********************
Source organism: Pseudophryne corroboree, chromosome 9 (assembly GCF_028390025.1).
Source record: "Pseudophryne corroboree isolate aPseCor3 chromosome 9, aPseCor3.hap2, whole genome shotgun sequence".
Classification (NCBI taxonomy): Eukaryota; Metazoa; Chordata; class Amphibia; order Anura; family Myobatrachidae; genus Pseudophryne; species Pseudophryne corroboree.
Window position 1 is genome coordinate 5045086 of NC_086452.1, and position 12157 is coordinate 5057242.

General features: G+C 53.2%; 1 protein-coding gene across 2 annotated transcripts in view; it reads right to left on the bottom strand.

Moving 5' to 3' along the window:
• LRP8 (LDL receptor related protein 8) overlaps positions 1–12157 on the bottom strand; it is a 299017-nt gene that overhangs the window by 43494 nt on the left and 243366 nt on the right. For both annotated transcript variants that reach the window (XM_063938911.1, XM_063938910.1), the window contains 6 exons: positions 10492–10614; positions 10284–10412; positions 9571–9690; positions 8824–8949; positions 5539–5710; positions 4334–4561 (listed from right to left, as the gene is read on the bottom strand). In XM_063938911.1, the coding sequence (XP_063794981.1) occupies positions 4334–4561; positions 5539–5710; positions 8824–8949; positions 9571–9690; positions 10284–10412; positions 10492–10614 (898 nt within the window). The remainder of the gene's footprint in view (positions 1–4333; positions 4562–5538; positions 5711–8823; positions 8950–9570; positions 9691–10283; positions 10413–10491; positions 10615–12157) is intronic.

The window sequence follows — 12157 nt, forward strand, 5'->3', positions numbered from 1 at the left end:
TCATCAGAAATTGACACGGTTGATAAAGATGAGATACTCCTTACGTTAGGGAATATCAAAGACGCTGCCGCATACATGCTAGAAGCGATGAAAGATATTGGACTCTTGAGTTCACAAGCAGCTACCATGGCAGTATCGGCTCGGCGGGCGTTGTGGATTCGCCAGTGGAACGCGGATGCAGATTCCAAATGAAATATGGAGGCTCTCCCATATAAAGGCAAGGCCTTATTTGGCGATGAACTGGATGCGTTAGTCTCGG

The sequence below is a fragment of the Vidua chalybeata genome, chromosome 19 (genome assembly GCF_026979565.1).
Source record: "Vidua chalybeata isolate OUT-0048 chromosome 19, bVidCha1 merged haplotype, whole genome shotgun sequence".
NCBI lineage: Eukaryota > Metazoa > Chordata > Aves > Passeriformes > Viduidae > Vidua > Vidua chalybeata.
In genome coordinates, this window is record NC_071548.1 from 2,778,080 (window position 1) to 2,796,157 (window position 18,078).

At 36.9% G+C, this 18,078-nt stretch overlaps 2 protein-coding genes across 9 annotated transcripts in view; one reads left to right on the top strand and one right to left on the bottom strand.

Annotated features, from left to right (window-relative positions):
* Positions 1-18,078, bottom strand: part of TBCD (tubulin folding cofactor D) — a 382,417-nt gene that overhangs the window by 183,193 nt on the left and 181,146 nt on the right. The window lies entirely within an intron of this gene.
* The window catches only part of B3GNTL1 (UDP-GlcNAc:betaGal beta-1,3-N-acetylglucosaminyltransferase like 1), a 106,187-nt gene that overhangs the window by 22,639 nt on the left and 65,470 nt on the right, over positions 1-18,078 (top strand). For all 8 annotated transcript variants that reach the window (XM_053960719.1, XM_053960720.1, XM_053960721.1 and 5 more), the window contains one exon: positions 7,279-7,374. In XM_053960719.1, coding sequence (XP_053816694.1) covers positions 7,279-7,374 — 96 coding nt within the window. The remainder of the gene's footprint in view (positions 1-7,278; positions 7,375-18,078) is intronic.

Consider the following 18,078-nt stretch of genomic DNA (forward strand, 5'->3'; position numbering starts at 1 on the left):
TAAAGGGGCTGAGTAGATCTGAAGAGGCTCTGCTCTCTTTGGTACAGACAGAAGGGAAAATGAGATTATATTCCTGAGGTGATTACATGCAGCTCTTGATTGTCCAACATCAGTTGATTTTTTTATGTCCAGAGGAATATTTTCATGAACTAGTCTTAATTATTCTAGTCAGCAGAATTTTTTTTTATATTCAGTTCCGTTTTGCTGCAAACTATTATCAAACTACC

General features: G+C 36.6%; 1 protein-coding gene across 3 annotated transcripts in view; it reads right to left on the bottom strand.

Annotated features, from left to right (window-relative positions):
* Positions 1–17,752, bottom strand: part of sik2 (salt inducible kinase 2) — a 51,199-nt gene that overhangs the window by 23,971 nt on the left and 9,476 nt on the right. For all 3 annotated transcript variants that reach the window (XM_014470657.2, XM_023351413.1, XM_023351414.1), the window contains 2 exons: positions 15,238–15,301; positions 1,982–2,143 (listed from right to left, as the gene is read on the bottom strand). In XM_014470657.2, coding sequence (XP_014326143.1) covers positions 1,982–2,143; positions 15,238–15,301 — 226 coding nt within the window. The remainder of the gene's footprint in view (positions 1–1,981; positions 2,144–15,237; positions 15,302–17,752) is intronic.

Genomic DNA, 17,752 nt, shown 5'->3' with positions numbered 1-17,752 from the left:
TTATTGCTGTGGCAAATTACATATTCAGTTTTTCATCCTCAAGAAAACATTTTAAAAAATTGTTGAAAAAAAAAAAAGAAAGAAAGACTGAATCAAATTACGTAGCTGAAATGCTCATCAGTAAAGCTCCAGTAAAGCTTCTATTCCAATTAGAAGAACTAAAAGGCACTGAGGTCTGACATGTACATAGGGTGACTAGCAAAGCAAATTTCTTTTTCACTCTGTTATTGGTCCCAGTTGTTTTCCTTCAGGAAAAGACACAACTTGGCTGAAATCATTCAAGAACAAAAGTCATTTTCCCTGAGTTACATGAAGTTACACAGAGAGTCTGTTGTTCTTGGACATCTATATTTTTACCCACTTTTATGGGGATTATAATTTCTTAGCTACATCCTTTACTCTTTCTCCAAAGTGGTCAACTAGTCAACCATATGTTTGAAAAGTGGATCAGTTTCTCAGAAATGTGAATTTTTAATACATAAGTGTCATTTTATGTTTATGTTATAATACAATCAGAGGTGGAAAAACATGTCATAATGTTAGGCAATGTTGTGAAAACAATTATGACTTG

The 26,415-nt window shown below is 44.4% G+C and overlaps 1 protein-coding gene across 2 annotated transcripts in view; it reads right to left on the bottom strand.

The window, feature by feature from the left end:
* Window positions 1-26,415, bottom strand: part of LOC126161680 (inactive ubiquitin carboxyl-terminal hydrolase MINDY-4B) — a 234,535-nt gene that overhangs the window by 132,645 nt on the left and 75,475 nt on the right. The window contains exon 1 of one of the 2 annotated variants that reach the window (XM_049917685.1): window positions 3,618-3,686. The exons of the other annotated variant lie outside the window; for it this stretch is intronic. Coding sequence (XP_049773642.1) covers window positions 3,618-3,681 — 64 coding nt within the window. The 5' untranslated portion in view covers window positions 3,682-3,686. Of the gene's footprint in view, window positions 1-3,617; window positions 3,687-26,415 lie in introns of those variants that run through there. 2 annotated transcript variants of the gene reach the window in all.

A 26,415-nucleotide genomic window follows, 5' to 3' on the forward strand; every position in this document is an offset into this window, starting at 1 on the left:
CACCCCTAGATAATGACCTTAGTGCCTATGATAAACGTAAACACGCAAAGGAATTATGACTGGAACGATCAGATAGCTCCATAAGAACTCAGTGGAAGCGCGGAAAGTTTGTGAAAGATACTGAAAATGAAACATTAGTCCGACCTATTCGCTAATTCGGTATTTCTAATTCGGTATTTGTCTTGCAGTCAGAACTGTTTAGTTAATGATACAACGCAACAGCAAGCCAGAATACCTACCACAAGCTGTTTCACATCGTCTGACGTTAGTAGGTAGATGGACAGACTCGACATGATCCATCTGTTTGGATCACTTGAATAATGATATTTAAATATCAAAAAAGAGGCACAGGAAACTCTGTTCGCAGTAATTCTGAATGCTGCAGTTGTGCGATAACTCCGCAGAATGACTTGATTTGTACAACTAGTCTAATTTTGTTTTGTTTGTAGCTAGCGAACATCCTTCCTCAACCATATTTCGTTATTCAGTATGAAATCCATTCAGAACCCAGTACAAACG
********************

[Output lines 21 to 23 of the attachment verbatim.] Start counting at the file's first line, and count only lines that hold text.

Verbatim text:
Annotated features, from left to right (window-relative positions):
* Positions 1–17,752, bottom strand: part of sik2 (salt inducible kinase 2) — a 51,199-nt gene that overhangs the window by 23,971 nt on the left and 9,476 nt on the right. For all 3 annotated transcript variants that reach the window (XM_014470657.2, XM_023351413.1, XM_023351414.1), the window contains 2 exons: positions 15,238–15,301; positions 1,982–2,143 (listed from right to left, as the gene is read on the bottom strand). In XM_014470657.2, coding sequence (XP_014326143.1) covers positions 1,982–2,143; positions 15,238–15,301 — 226 coding nt within the window. The remainder of the gene's footprint in view (positions 1–1,981; positions 2,144–15,237; positions 15,302–17,752) is intronic.

Genomic DNA, 17,752 nt, shown 5'->3' with positions numbered 1-17,752 from the left: